A provocative anti-war sculpture in Santa Monica’s civic center is in danger of being knocked down.
“Chain Reaction” is made of 5 1/2 tons of fiberglass and steel, and, after being erected 22 years ago, it’s beginning to rust.
City of Santa Monica officials say they don’t have the several hundred thousand dollars needed to restore it.
That might not be an issue if its original and long-secret patron were still around.
The giant mushroom cloud that soars 26 feet high was created in 1991 by the late Pulitzer Prize-winning cartoonist Paul Conrad.
“A nuclear bomb blast would create this mushroom shape,” said Conrad’s son, Dave, as he stood by the artwork. “It is of course made out of chain links, significance being we don’t want the chain reaction of countries throwing nuclear bombs back and forth at each other.”
Conrad says even though his late father was most famous for his illustrations in the Los Angeles Times, he liked to craft three-dimensional work -- sculptures, usually in bronze. A friendship with a wealthy patron made possible his largest work.
Paul Conrad’s widow, Kay, still remembers the day over 30 years ago when a man approached her and her husband after a speech he gave.
“He patted him on the shoulder and said, ‘Mrs. Kroc wants to meet you,’ and Paul said, ‘Mrs. Kroc, who’s that?’” she said.
Mrs. Kroc was Joan Kroc of La Jolla, philanthropist and heir to the fortune her late husband had made by franchising McDonald’s.
In the mid-1980s, Joan Kroc began donating millions of dollars to promote peace around the world.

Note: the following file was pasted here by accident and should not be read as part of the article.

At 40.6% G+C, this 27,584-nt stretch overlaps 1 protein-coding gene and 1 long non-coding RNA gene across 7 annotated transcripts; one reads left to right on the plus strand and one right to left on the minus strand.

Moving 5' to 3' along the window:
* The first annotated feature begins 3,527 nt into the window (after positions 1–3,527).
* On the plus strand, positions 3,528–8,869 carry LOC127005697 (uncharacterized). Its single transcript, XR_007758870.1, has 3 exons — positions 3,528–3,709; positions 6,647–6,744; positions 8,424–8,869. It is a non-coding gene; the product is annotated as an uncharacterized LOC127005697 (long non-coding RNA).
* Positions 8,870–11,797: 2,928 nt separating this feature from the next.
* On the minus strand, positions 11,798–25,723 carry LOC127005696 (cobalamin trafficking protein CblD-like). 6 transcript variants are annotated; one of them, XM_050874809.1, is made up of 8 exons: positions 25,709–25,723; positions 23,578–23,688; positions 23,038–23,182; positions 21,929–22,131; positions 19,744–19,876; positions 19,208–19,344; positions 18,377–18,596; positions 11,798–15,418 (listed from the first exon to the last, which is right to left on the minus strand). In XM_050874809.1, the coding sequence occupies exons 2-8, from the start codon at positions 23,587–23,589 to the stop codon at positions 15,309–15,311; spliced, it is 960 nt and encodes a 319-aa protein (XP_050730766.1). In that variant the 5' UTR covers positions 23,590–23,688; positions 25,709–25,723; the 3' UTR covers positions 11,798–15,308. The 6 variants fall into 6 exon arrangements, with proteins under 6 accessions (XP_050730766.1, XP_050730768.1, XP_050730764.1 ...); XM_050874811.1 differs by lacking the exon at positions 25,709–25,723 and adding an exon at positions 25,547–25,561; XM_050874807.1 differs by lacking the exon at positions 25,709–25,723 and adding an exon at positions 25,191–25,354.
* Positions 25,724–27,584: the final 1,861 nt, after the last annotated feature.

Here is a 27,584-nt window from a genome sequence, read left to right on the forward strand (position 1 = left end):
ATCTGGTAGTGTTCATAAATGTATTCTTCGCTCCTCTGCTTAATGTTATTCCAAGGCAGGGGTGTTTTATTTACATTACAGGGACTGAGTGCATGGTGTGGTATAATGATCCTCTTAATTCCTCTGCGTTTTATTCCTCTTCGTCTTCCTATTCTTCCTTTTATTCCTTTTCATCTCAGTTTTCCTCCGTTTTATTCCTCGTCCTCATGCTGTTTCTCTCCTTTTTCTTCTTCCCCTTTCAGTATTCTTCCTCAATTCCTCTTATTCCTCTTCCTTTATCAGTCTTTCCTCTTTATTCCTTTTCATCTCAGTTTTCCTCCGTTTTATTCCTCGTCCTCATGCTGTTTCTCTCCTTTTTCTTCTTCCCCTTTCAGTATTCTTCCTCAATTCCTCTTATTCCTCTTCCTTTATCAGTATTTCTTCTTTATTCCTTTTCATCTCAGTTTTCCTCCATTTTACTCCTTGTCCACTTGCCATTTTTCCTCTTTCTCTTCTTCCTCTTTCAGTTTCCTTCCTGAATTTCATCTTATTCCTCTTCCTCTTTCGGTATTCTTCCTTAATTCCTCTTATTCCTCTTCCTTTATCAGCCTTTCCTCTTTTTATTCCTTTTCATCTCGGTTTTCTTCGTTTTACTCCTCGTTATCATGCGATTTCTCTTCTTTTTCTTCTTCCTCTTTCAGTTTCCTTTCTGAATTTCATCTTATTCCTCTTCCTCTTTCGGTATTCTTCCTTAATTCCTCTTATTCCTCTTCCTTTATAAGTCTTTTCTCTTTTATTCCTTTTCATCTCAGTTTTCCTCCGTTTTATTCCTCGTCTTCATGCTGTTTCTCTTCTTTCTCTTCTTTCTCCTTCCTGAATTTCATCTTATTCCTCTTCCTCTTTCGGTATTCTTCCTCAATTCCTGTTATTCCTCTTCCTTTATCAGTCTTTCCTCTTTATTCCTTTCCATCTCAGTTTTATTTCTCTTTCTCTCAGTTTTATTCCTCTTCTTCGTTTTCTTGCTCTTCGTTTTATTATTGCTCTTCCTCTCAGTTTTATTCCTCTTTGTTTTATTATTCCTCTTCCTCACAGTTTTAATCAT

She took out full-page ads in major newspapers, decrying nuclear arms, donated millions to the Carter Center, and established peace institutes at Notre Dame and the University of San Diego.
In 1985, she commissioned a song that she distributed to every single radio station in the country. The title: “Dear World, I Love You.”
“She was just as committed to peace as Paul and partly because of Paul -- she was such a fan of his,” said Kay Conrad, now 85.
Mrs. Conrad says when her husband showed Joan Kroc his sketch of a mushroom cloud, she offered to write a check for the necessary $250,000 to forge and install it.
There was one condition. She wanted to remain anonymous.
Roger Genser was on the Santa Monica Arts Commission at the time -- one of the few who held the Joan Kroc secret.
He says while he loved the idea, a lot of people hated it. “I’ve heard people say, ‘Why do you want to celebrate nuclear war with a sculpture?’”
It took four years of wrangling, but eventually Santa Monica gave the go-ahead, and “Chain Reaction” was unveiled in 1991.
A year and a half ago, Dave Conrad got a call from the city. His father’s work was rusting, and in disrepair.
He agreed to meet at the sculpture, unprepared for what he’d see.
“I remember thinking on the freeway, ‘Wow, maybe if this thing is too messed up, maybe it’s time to get rid of it,’” he said. “I remember turning the corner and seeing it and instantly realizing: This is an awesome thing. This is one of the most awesome things my dad did. It’s an awesome statement. It’s timeless.
“It had to be saved. I knew right at that moment it had to be saved.”
Santa Monica officials don’t necessarily share his view. They say it’s cheaper to just knock the sculpture down than restore it.
Supporters are trying to raise $400,000 in the next few months.
To help, Dave Conrad got permission from Joan Kroc’s daughter, Linda Wendfeldt, to reveal the secret. He’s been leading the drive to preserve “Chain Reaction” with peace activist Jerry Rubin -- not the late Yippie of the same name.
Their answer to critics who say the sculpture is dated?
“Some people have said it’s even potentially more dangerous now than during the Cold War,” Rubin said.
Conrad added, “The University of Chicago maintains the Doomsday Clock, and it’s closer to midnight than when this sculpture was originally erected.”
“Chain Reaction"'s own doomsday clock is ticking down to a February 1 deadline. Supporters are hoping to honor the dynamic friendship between the secret benefactor and the prize-winning artist by preserving their message of peace.